them for a few minutes, instilling enthusiasm
into them, and then we went
forward to the battle line and there we
fought until darkness came and ended
the battle. I spent the greater part of
the night hunting about trying to find
my regiment, and it was nearly morning
when I discovered it If I had not
[discovered -this cavalry I would have'
run to the Atlantic coast."?Springfield
"Can't you keep still, David?"
asked Mr. Mead from "behind his evening
paper. "What are you doing?"
T ntin " noma thp milfflpd
DLUUJ1 ill JLJCLMU., ~ ~
answer, "an I'm stuck."
"Show it to me," ordered his fa
i In Our 1
This Sale E
n?Iv a fckW flavs n
211^ M tVff w
get this ware a
j 100 Votes in I
test with ever
Purchase or P
| i Bud
i Is a beauty. He v
! SATURDAY Coi
And all seasc
100 Votes Wilh Eve
?. I??i?? HMM?
Crawl on '
If this does not appeal
! Avorv tKat flies
1 Jl tttU WT VI ^
cause more deaths than
Our market is purely *
therein. Wouldn't you ral
of pure, sweet, clean and t
eat than a pound that is no
cannot eat it? Then come
Having added a mark*
I makes it so you only have
We appreciate your p.
goods, we need the mone
please you. Youi
110 2 Ph
ther, resignedly, jar. j*-cau t-j J-iO-LliJ.
was exceedingly rusty, and, he knowing
this fact, was wont to act with
David brought his work over and
explained where the trouble lay. II
seemed that a certain word could not
be found in the vocabulary, nor
could he guess whence the form was
derived. The father studied the page
for a moment and then said: "Now,
David, I don't think I ought to help
you. It is a great deal better for you
to puzzle things out for yourself. In
j-vi_ , + a QU0Stion of
tills caoc it, iu
your knowing your declensions and
The lad wrorked till bedtime without
success. The next afternoon he
came home from school with a look
HI 7* 1
nds Jun. 10
lore in which to
:he Pony Cony
ayment on ac
LT1 11 Un in ftiiif ctoi*P
W MAR RJV XXA VUA OkVA V
ne in and see him.
ry Dollar Purchase.
n/4in r A I
DU Ull VU.
to you it should. For we
carry more diseases and
most anything on earth.
r ?1!.. i
sanitary, no rues tan cmcr
ther have a half a pound
ender meat that you can
it clean and so tough you
to see us and be satisfied.
et to our grocery business
to buy at one place,
atronage. You need the
y; and we guarantee to
SIR & CO.
V mammsM w w w
ones x 212
"I've found out about that word!"
"Perseverance?" began his father.
"Tt 2 teacher told us it was a misprint."?Harper's
Mrs. Brady?Och, Missus O'Tooli,
yei be worrukin' noight an' day.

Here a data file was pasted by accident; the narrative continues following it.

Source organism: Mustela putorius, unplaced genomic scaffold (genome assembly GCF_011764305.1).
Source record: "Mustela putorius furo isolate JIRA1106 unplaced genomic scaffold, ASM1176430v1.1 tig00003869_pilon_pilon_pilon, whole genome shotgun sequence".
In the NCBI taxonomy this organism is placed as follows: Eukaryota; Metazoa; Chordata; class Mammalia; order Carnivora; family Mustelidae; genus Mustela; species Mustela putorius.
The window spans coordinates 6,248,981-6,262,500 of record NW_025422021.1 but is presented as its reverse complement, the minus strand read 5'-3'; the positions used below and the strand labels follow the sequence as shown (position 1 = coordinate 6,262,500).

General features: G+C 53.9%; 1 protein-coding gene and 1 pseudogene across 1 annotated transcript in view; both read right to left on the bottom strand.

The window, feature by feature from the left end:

Mrs. O'Toole?Yis, Oi'm under
bonds to kape the pace for pullin' the
otrorprri Missus Mnrnhv.
liaxx \j iua i> ui"e o~"- ? ?? ?
an' the judge tould me as if Oi' touched
her again he'd fine me tin dollars."
Mrs. Brady?Au' yez is worrukin*
hard so's to kape outen mischief?
Mrs. O'Toole (between her teeth)?
No: Oi'm savin' oop the foine.?New
Is now in her ha]
Add to her hapj
her a suitable grai
Wfl Kaup fliA nrpst
M v imfV rm
them. Here are a
A beautiful piece of
I Chocolate Set, Salad
Cake Set, Not Set
A beautiful Line of1
different shanes and
Sterling Silver, my I
of the prettiest in I
price is reasonable.
100 fine Dinner Set
Large stock of Whil
Brass Goods iT^i
Pictures, Mirrors, Oi
many other nsefiil \
see me before you I
. window display of \
also graduating girt:
"Better Goods at
I The HOPSE
1 A JLIU1 V
i To Get Good
will be in f
close out the
goods or i>aicr
wanger, in th
rin block. Th
chance for r<
Don't fail to c
No. 666 j
A fill >9 a prcacnpuoH picpwcu j
for MALARIA or CHILLS &. F?VER;
Five or six doses will break any case, and
if taken then as a tonic the Fever will not j
return. It acts on the liver better than
aad does not iiise ox sicken. 25c)
>iness by giving
i . 21 *
3nts, hundreds of
Cot Glass in many
lile pattern is one
lewberry, and the
s, cash only $20
ly useful articles.
kurr QaA 1*117
UUJ. UCC III J
/ii i 3
y, June 7, we
stock of dry
ivell & Haiti
is a rare
HIIII Wlllllllll MM?i?W?
This ia a prescription prepared especially
for MALARIA or CHILLI & FEVER.
Five or tiz doses will break any case, and
if taken then as a tonic the Fever will not
return. It acts on the lhrei better thaa
Calomel and does not pipcortickm. 35c